After almost 20 years in the classroom, I am finally starting to feel comfortable in my own skin enough to peel back the layers of some of the more difficult aspects of my career in an effort to encourage others who may be looking for encouragement in their own journey.
One of the areas that I’ve struggled with immensely is being comfortable in my own skin.
People who have met me would know that I am fairly extroverted. I laugh easily and love to have fun. I love thinking about how to make my lessons more approachable to learners and love talking about how to get better at my craft. I suppose I could be defined as the classic overachiever.
But there is something about that label that bothers me.
Something inside that tells me that when people say that about me, it’s not really a compliment.
So, over the years, I have found ways to make myself as small as possible.
In an effort to make others more comfortable with their ‘compliment’.
How is it that passion for the craft becomes something that you’re ashamed of?
How is it that after years of sharing and giving to others professionally, you look around and think..do these people even know me?
In my case, I think it’s because I wasn’t really sure of who I was.
I didn’t have a voice.
I was looking to be affirmed by others, when I needed to affirm myself.
Four years ago, I started blogging, and that was a new beginning for me. My blog is a place where I can be authentically myself. Out here in the cyber world, I can share what I am really thinking. I have found that I’m not so different. That I’m not strange. That there are others out there who are like me, and I don’t have to always go it alone.
Are you looking for your voice?
Do you sometimes feel alone at your school site?
Do you wonder if anyone really knows your heart or understands your passion?
Here are some things that I have done to help myself become a stronger, more confident ME.
1. Step outside of your comfort zone.
When I first started blogging, I didn’t really think anyone would care what I said. It was a risk, to be sure…as outgoing as I am, I was still pretty broken and insecure about sharing too much about myself…in an effort to not ‘shine too brightly’. I didn’t really think I would have what it took to train for SDE either until a few teacher friends encouraged me. Now, I’ll be training for them a few times a year. It was a risk to put myself out there, but…the rewards emotionally have been huge.
2. Know that haters are gonna hate.
Thank you, Taylor Swift! 🙂 There are always going to be people that see your passion, compare it to their own, and feel inferior. That’s on THEM. Not on you. You do what you need to do for your kids. You do what you need to do to make yourself happy in your job. Period.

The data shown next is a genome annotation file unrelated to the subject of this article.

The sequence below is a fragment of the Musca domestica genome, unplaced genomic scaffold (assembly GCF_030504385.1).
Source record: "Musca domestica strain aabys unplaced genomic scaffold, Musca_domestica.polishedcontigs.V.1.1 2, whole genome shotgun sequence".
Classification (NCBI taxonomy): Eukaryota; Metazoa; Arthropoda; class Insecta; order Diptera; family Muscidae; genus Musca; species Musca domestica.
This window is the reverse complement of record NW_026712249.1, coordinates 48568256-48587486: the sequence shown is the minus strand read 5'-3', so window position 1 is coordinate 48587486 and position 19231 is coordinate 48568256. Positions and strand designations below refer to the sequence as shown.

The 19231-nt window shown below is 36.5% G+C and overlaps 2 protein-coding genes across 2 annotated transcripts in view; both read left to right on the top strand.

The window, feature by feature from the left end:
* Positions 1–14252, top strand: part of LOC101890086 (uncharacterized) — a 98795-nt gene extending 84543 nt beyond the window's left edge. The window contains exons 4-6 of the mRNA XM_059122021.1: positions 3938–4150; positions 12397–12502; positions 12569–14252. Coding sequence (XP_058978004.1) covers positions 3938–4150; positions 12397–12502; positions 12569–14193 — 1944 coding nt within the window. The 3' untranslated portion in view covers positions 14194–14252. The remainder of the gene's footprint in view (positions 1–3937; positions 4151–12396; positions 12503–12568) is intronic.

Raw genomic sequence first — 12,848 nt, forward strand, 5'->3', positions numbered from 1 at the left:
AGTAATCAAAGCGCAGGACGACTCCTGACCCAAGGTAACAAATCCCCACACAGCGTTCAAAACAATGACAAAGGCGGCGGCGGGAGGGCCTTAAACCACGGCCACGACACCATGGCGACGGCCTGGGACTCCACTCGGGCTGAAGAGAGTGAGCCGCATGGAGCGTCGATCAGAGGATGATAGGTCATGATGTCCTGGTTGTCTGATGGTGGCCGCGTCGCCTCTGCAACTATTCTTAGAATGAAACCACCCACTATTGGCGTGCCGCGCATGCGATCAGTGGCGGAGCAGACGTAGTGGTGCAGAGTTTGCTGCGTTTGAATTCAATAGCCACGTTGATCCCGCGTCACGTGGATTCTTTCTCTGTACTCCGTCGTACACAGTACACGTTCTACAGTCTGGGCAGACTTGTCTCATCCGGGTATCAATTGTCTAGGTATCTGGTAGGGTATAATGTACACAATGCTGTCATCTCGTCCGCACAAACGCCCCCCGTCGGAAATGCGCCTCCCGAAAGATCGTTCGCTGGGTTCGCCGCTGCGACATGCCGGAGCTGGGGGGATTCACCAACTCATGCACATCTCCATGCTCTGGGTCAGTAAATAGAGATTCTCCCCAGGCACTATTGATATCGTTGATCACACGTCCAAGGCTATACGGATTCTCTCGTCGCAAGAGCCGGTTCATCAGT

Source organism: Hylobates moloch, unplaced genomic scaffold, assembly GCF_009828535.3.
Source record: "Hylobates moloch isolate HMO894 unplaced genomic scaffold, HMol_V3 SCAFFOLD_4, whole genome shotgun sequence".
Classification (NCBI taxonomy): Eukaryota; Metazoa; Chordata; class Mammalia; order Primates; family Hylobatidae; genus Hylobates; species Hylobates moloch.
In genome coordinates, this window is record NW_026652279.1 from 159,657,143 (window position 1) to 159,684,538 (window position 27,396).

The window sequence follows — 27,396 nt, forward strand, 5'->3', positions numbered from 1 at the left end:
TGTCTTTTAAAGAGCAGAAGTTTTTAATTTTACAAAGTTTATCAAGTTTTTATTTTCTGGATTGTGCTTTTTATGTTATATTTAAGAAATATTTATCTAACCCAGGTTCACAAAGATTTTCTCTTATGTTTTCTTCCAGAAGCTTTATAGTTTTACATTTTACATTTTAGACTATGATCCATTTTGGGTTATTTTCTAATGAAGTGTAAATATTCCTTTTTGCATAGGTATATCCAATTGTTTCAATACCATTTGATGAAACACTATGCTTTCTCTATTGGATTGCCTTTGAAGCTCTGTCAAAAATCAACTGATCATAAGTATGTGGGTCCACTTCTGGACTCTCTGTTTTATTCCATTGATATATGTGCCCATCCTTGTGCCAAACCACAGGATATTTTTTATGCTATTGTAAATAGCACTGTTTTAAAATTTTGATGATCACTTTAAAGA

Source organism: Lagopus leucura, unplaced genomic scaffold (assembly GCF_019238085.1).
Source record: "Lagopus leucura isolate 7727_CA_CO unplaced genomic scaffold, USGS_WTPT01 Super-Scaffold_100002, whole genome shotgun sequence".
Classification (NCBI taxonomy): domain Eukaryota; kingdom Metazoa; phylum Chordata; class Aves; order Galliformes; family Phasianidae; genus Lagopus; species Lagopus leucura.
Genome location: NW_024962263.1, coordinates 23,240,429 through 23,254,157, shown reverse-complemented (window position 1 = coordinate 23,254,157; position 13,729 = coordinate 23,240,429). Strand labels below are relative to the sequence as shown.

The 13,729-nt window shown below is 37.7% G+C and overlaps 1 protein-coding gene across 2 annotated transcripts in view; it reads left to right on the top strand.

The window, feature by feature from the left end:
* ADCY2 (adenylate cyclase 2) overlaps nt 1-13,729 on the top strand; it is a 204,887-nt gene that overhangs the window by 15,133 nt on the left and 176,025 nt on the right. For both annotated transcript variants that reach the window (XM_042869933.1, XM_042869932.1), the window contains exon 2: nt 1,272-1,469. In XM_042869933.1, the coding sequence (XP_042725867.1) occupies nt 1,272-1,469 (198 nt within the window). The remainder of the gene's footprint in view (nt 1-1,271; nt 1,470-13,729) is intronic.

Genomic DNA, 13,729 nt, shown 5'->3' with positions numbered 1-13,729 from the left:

3. Spend time with people who are like minded.
The large majority of my close friends are people who share my desire for depth and intimacy in relationships. I’m your friend that REALLY wants to know how you’re doing. I don’t do ‘fine’. Over the years, I’ve learned that kind of vulnerability makes folks uncomfortable. So, those folks are moved to the ‘acquaintance zone’. I don’t have time for shallow relationships, and so, I keep my circle of friends small and tight.
4. Get to know your students.
Don’t be afraid to have lunch bunch with your kids! 🙂 They probably think you’re a rock star and are super excited to get to spend special time with you. There’s nothing like kids to get you distracted from difficult things to ponder! 🙂
5. Don’t be afraid of silence.
If you know what you bring to the table, don’t be afraid to eat alone.
Take time during your planning or lunch break to just enjoy the quiet hum of your classroom. Get some extra work done so that it doesn’t have to go home with you. Listen to some music. Read your Bible. I don’t advocate isolating yourself all the time, but consider that maybe work is not always going to be where your most authentic relationships develop. Work on being your best YOU so that when relationships DO come along, whether at your school site…or out…you are ready to engage in a healthy way.
6. Find an online community.
There are tons of Facebook groups out there for teachers. Some are really big, and then there are some smaller ones too! 🙂 I became part of some large ones and through those groups, I found some like minded people, and now I’m part of a few smaller ones as well. The small groups are my favorite, because they are more specific. I am in groups based on my grade, my state and even a few groups that are just for teachers of color. I’m in groups with some of my girlfriends that blog, and some groups with bloggers who want to talk about the business side of creating curriculum. In all these groups, I’ve found out more about who I am authentically, and I have become more comfortable with me.
I truly hope that if you’re out there…if you’re reading this…if you’re lonely…that you’ll take some of these suggestions to heart. You are special. You are wonderful…and if someone is not telling you that on a regular basis…you need to switch that up! Life is too short to be around people that don’t lift you up when you’re down. Let’s do this thing called life TOGETHER! 🙂